Just hearing the word "ice" is enough to send a chill through the bones of Australian parents.
Crystal methamphetamine has a well earned reputation for being highly addictive and highly destructive, and the evidence suggests it is wreaking havoc in suburbs and towns throughout the nation.
As reported in today's Newcastle Herald, recorded incidents of amphetamine possession across the state rose 250 per cent between 2009 and 2016, and the Hunter region has been among the worst affected.
The rise in possession incidents in the Hunter and Central Coast has been reported as closer to 400 per cent.
Next week, the NSW government's Special Commission of Inquiry into the Drug Ice will arrive in East Maitland for three days of hearings.
The commission has heard from a long list of front-line hospital staff, academics, police officers and support services about the drug's rising impact on the community.
Its Dubbo hearings included testimony that ice had caused family breakdowns, poor literacy and numeracy, prostitution by a student, crime, violence, mental illness and addiction in children as young as 12.
Dubbo Base Hospital nurse Christopher Waters said he knew 25 people who had died from the drug in the past two years.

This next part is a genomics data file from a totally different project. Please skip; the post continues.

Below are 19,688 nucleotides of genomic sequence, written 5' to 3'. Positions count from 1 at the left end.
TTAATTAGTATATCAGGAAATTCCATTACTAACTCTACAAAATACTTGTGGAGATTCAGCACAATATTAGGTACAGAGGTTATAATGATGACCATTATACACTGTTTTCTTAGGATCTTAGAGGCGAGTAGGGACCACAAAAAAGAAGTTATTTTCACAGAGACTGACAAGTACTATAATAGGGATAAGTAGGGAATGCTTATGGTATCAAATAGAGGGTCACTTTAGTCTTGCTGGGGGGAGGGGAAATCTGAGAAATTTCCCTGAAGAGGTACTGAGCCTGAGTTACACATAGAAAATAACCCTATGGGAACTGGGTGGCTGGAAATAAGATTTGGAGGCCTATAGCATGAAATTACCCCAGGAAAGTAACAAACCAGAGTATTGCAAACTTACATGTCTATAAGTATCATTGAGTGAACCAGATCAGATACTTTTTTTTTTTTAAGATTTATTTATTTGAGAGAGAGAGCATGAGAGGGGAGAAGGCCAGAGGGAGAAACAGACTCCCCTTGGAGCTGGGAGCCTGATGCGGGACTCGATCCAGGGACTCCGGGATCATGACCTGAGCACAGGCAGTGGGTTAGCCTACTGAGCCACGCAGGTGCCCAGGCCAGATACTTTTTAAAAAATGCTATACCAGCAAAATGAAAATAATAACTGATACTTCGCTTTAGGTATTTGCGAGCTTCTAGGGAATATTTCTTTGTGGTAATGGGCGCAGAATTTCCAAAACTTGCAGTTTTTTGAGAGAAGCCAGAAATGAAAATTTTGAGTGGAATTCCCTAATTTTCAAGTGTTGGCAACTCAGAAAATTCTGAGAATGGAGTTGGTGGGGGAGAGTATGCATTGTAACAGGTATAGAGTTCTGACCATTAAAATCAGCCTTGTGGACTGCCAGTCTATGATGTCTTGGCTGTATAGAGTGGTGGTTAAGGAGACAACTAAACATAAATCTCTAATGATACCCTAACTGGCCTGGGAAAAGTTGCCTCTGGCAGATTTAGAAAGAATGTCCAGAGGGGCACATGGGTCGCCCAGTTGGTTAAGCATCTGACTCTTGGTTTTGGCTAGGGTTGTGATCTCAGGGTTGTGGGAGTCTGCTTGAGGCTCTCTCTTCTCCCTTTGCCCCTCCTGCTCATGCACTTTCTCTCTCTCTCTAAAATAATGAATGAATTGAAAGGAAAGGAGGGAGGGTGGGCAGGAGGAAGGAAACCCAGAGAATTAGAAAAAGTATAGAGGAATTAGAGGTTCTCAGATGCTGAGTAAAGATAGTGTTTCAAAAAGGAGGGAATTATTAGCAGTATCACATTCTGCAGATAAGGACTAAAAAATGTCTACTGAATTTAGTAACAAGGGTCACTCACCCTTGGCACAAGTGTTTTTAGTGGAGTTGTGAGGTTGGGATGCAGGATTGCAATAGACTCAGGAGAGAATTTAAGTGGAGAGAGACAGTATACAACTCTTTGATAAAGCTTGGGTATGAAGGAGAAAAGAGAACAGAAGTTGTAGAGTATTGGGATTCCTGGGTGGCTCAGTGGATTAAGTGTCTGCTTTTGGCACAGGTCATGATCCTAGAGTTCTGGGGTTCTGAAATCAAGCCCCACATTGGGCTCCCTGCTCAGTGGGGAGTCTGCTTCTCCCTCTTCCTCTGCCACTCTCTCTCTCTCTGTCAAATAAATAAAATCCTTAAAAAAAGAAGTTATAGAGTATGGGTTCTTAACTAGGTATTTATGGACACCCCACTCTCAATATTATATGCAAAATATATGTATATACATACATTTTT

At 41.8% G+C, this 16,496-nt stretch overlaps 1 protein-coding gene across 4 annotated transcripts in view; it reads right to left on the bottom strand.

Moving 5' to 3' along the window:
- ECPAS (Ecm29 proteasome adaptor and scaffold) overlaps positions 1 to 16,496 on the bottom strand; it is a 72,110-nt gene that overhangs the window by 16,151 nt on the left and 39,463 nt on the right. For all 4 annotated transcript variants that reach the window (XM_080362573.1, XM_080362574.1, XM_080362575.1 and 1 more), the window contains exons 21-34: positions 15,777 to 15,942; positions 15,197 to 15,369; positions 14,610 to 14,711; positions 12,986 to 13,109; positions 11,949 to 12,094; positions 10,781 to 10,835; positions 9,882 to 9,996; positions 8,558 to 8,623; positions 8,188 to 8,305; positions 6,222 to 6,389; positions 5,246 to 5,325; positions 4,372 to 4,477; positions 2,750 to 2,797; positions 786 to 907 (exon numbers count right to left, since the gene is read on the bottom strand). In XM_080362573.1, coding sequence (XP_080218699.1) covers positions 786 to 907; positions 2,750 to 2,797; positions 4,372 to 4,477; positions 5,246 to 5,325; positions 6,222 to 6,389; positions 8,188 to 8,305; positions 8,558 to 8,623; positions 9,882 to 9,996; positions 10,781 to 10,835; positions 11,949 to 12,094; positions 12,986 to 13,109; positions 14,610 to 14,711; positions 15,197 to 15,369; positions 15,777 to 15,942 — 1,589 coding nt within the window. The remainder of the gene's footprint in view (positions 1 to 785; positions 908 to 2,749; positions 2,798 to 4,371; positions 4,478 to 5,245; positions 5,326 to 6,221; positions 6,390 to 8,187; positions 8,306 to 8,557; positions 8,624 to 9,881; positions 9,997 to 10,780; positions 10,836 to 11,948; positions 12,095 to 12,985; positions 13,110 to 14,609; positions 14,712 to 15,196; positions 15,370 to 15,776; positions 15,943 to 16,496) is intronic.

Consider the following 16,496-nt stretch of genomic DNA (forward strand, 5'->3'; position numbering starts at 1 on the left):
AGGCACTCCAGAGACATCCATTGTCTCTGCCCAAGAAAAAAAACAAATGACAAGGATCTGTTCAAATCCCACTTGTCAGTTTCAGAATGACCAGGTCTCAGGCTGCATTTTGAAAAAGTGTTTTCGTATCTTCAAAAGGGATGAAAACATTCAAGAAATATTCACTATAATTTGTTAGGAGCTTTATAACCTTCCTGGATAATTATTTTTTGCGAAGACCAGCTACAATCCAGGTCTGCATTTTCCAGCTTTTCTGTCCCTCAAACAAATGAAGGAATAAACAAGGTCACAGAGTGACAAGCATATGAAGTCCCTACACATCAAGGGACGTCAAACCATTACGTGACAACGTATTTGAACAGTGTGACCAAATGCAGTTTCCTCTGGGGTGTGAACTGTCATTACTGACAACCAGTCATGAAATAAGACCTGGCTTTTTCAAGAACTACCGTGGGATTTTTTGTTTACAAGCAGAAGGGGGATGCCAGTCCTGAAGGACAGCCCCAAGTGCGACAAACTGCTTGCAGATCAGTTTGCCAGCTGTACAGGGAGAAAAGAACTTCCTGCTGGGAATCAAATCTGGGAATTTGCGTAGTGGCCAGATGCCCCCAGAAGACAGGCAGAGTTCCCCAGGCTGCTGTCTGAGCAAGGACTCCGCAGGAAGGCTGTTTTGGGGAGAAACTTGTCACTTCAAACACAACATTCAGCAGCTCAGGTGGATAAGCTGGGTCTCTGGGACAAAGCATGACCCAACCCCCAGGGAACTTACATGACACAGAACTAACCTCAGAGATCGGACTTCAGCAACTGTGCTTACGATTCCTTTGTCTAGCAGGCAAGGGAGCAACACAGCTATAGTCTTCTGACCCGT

It would be no surprise if the East Maitland sessions produced testimony equally harrowing.
Cessnock has amphetamine possession statistics more than twice the state average, and Maitland's and Muswellbrook's are not far behind.
Professor Michael Farrell, from the National Drug and Alcohol Research Centre at the University of NSW, quoted research on day one of the inquiry in Sydney that showed almost all users described ice as "very easy" (64 per cent) or "easy" (25 per cent) to obtain.
He also quoted data from the Ecstasy and Related Drugs Reporting System that the reported street price of crystal meth had fallen.
The National Coronial Information System shows methamphetamine deaths rose from 20 in 2010 to 108 in 2016, the most recent year of available figures.
Amphetamines were a contributing factor in another 364 drug-induced deaths in 2016.
These two figures combined equate to about half Australia's annual road toll.
But the death rate associated with the drug's rise is only part of the story.
The experts who have given evidence at the inquiry tell a story of health and policing services at breaking point. A 2013 report placed the annual dollar cost of methamphetamines in Australia at more than $5 billion, including $3.3 billion on policing, justice and imprisonment.
The question for the government when the inquiry hands down its findings will be what to do about it all. Many in the community are, quite literally, crying for answers.